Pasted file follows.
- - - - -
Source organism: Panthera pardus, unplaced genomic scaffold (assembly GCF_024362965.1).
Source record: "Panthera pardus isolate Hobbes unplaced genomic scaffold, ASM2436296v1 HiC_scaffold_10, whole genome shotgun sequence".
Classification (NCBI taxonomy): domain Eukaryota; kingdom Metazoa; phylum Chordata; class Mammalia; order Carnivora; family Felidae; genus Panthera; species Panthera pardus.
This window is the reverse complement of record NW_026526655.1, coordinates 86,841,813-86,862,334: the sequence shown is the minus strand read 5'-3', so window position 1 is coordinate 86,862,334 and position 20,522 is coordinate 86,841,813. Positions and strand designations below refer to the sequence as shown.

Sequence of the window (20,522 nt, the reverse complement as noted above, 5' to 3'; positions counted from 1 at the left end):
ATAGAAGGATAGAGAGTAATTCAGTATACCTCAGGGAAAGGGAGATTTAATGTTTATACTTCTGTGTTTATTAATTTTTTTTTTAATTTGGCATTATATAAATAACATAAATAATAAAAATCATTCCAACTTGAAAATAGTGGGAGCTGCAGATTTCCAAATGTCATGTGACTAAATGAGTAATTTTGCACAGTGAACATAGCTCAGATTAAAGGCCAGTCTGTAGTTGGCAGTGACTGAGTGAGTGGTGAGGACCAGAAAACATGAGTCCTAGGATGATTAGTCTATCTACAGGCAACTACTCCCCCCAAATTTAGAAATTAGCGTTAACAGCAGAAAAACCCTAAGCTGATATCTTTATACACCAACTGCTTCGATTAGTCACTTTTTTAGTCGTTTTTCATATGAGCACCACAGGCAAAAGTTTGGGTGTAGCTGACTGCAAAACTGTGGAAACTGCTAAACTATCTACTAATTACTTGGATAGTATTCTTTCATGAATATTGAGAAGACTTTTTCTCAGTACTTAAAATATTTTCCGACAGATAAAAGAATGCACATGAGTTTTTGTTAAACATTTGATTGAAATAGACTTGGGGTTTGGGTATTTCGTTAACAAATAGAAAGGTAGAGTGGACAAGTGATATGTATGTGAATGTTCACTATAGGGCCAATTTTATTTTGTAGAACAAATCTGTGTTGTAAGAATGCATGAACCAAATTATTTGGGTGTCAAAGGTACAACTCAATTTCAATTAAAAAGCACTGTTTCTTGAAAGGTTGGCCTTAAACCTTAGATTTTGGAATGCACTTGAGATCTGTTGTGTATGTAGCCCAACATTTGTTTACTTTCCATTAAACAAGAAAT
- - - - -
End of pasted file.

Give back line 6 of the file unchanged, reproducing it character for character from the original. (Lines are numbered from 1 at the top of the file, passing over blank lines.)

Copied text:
ATAGAAGGATAGAGAGTAATTCAGTATACCTCAGGGAAAGGGAGATTTAATGTTTATACTTCTGTGTTTATTAATTTTTTTTTTAATTTGGCATTATATAAATAACATAAATAATAAAAATCATTCCAACTTGAAAATAGTGGGAGCTGCAGATTTCCAAATGTCATGTGACTAAATGAGTAATTTTGCACAGTGAACATAGCTCAGATTAAAGGCCAGTCTGTAGTTGGCAGTGACTGAGTGAGTGGTGAGGACCAGAAAACATGAGTCCTAGGATGATTAGTCTATCTACAGGCAACTACTCCCCCCAAATTTAGAAATTAGCGTTAACAGCAGAAAAACCCTAAGCTGATATCTTTATACACCAACTGCTTCGATTAGTCACTTTTTTAGTCGTTTTTCATATGAGCACCACAGGCAAAAGTTTGGGTGTAGCTGACTGCAAAACTGTGGAAACTGCTAAACTATCTACTAATTACTTGGATAGTATTCTTTCATGAATATTGAGAAGACTTTTTCTCAGTACTTAAAATATTTTCCGACAGATAAAAGAATGCACATGAGTTTTTGTTAAACATTTGATTGAAATAGACTTGGGGTTTGGGTATTTCGTTAACAAATAGAAAGGTAGAGTGGACAAGTGATATGTATGTGAATGTTCACTATAGGGCCAATTTTATTTTGTAGAACAAATCTGTGTTGTAAGAATGCATGAACCAAATTATTTGGGTGTCAAAGGTACAACTCAATTTCAATTAAAAAGCACTGTTTCTTGAAAGGTTGGCCTTAAACCTTAGATTTTGGAATGCACTTGAGATCTGTTGTGTATGTAGCCCAACATTTGTTTACTTTCCATTAAACAAGAAAT